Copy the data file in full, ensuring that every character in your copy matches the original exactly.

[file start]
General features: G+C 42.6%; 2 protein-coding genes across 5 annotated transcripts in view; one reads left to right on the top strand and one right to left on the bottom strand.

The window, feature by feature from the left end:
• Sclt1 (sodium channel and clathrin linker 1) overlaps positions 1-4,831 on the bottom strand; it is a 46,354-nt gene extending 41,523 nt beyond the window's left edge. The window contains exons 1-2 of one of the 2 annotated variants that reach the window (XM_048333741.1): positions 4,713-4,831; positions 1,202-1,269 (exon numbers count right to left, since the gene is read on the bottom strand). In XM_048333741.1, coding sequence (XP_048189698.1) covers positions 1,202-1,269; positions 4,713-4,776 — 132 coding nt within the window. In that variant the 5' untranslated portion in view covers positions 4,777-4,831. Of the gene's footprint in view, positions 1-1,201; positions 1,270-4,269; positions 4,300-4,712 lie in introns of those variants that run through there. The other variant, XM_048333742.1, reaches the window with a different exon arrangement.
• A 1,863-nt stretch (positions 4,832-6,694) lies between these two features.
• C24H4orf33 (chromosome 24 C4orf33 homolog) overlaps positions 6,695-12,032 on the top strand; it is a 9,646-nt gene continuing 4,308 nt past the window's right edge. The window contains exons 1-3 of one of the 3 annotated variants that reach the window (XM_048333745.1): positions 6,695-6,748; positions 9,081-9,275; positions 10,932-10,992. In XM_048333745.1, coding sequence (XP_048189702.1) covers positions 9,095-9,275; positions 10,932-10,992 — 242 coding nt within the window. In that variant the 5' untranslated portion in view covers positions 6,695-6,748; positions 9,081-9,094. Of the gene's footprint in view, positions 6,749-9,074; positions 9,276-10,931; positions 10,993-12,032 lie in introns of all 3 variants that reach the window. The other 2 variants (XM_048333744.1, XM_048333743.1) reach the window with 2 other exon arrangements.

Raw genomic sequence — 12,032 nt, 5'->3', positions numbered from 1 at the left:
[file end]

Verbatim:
General features: G+C 42.6%; 2 protein-coding genes across 5 annotated transcripts in view; one reads left to right on the top strand and one right to left on the bottom strand.

The window, feature by feature from the left end:
• Sclt1 (sodium channel and clathrin linker 1) overlaps positions 1-4,831 on the bottom strand; it is a 46,354-nt gene extending 41,523 nt beyond the window's left edge. The window contains exons 1-2 of one of the 2 annotated variants that reach the window (XM_048333741.1): positions 4,713-4,831; positions 1,202-1,269 (exon numbers count right to left, since the gene is read on the bottom strand). In XM_048333741.1, coding sequence (XP_048189698.1) covers positions 1,202-1,269; positions 4,713-4,776 — 132 coding nt within the window. In that variant the 5' untranslated portion in view covers positions 4,777-4,831. Of the gene's footprint in view, positions 1-1,201; positions 1,270-4,269; positions 4,300-4,712 lie in introns of those variants that run through there. The other variant, XM_048333742.1, reaches the window with a different exon arrangement.
• A 1,863-nt stretch (positions 4,832-6,694) lies between these two features.
• C24H4orf33 (chromosome 24 C4orf33 homolog) overlaps positions 6,695-12,032 on the top strand; it is a 9,646-nt gene continuing 4,308 nt past the window's right edge. The window contains exons 1-3 of one of the 3 annotated variants that reach the window (XM_048333745.1): positions 6,695-6,748; positions 9,081-9,275; positions 10,932-10,992. In XM_048333745.1, coding sequence (XP_048189702.1) covers positions 9,095-9,275; positions 10,932-10,992 — 242 coding nt within the window. In that variant the 5' untranslated portion in view covers positions 6,695-6,748; positions 9,081-9,094. Of the gene's footprint in view, positions 6,749-9,074; positions 9,276-10,931; positions 10,993-12,032 lie in introns of all 3 variants that reach the window. The other 2 variants (XM_048333744.1, XM_048333743.1) reach the window with 2 other exon arrangements.

Raw genomic sequence — 12,032 nt, 5'->3', positions numbered from 1 at the left: